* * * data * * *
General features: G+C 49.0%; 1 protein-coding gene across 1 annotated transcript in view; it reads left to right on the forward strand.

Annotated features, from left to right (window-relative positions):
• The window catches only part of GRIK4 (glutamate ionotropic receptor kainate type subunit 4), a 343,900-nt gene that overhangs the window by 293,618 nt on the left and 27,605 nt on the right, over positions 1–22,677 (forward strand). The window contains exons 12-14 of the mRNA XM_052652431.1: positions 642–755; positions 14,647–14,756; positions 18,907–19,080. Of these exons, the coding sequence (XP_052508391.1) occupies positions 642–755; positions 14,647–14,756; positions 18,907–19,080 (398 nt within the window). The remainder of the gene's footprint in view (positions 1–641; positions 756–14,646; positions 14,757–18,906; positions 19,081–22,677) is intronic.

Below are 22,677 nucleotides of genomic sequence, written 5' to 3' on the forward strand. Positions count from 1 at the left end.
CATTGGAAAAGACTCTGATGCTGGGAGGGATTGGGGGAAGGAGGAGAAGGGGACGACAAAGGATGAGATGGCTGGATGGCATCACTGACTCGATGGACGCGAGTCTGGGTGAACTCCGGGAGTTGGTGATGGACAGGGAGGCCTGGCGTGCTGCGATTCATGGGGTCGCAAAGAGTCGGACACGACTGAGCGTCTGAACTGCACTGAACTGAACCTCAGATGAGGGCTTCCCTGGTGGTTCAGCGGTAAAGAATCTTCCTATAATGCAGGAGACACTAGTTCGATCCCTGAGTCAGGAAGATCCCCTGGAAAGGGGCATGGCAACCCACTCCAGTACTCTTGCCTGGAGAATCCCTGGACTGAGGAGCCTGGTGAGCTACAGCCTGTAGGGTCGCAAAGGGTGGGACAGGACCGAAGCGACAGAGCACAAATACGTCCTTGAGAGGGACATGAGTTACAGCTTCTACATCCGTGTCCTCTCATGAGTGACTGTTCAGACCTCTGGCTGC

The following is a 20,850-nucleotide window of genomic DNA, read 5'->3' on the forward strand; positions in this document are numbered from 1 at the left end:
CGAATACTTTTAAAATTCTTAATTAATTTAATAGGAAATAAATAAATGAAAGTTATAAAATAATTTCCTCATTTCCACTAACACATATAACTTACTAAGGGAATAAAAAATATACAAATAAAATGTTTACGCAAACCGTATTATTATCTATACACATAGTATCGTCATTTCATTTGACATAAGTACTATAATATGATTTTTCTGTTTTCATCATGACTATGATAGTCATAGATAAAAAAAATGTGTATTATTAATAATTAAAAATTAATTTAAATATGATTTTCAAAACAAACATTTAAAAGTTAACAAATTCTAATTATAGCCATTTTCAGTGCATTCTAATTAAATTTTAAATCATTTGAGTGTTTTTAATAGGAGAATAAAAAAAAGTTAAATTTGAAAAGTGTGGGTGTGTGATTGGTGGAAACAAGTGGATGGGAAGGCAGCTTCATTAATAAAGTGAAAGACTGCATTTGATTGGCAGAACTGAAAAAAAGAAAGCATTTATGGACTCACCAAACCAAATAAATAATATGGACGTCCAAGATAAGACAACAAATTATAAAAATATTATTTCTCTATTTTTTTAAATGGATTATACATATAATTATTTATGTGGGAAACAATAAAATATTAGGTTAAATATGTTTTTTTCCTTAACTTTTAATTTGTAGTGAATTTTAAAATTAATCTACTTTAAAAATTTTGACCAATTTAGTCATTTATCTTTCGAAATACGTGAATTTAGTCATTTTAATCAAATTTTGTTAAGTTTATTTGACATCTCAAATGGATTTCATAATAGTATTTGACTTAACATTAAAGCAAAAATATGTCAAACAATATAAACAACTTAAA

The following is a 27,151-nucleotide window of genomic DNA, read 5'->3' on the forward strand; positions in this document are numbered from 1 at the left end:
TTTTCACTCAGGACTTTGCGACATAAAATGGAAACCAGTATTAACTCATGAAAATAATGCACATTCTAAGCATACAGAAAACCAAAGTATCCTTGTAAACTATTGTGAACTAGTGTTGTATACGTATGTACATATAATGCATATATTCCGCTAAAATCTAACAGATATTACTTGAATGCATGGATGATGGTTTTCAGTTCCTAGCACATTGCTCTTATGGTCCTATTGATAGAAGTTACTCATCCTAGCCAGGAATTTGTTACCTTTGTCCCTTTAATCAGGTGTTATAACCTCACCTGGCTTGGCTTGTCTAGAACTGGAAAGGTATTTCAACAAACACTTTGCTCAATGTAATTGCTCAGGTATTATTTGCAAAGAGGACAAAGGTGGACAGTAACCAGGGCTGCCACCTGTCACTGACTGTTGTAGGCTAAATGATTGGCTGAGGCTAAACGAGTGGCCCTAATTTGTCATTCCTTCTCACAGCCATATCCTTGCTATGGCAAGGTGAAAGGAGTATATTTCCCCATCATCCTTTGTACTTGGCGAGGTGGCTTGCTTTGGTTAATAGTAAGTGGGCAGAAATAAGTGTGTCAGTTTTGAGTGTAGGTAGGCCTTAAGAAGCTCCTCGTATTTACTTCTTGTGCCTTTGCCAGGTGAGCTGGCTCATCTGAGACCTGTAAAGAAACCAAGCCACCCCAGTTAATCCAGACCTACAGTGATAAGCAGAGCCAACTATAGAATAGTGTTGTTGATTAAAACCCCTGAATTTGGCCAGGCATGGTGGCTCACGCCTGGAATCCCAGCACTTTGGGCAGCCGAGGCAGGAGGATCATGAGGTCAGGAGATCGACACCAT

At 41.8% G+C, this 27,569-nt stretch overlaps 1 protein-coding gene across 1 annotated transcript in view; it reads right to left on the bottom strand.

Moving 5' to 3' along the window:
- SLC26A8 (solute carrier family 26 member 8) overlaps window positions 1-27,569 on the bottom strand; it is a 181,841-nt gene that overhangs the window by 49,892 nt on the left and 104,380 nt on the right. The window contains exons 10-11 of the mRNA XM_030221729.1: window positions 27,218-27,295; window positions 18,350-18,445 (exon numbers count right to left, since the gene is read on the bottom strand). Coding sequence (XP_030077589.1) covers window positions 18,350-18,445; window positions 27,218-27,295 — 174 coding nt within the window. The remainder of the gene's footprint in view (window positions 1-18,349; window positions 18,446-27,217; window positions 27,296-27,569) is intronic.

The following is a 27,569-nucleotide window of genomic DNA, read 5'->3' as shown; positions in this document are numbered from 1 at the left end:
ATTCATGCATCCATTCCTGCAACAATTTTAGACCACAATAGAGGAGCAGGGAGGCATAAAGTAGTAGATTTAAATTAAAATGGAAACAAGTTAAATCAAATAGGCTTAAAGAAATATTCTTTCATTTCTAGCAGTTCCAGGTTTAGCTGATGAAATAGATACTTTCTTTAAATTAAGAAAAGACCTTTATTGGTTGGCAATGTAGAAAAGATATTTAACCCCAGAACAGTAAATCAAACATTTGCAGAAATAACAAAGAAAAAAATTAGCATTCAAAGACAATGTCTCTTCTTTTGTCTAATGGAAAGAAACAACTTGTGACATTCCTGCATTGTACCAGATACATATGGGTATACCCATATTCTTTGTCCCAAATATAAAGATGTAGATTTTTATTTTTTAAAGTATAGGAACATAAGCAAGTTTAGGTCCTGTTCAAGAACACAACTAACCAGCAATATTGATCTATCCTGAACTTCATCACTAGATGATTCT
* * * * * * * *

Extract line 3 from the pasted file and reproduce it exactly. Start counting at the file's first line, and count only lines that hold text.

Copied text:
• The window catches only part of GRIK4 (glutamate ionotropic receptor kainate type subunit 4), a 343,900-nt gene that overhangs the window by 293,618 nt on the left and 27,605 nt on the right, over positions 1–22,677 (forward strand). The window contains exons 12-14 of the mRNA XM_052652431.1: positions 642–755; positions 14,647–14,756; positions 18,907–19,080. Of these exons, the coding sequence (XP_052508391.1) occupies positions 642–755; positions 14,647–14,756; positions 18,907–19,080 (398 nt within the window). The remainder of the gene's footprint in view (positions 1–641; positions 756–14,646; positions 14,757–18,906; positions 19,081–22,677) is intronic.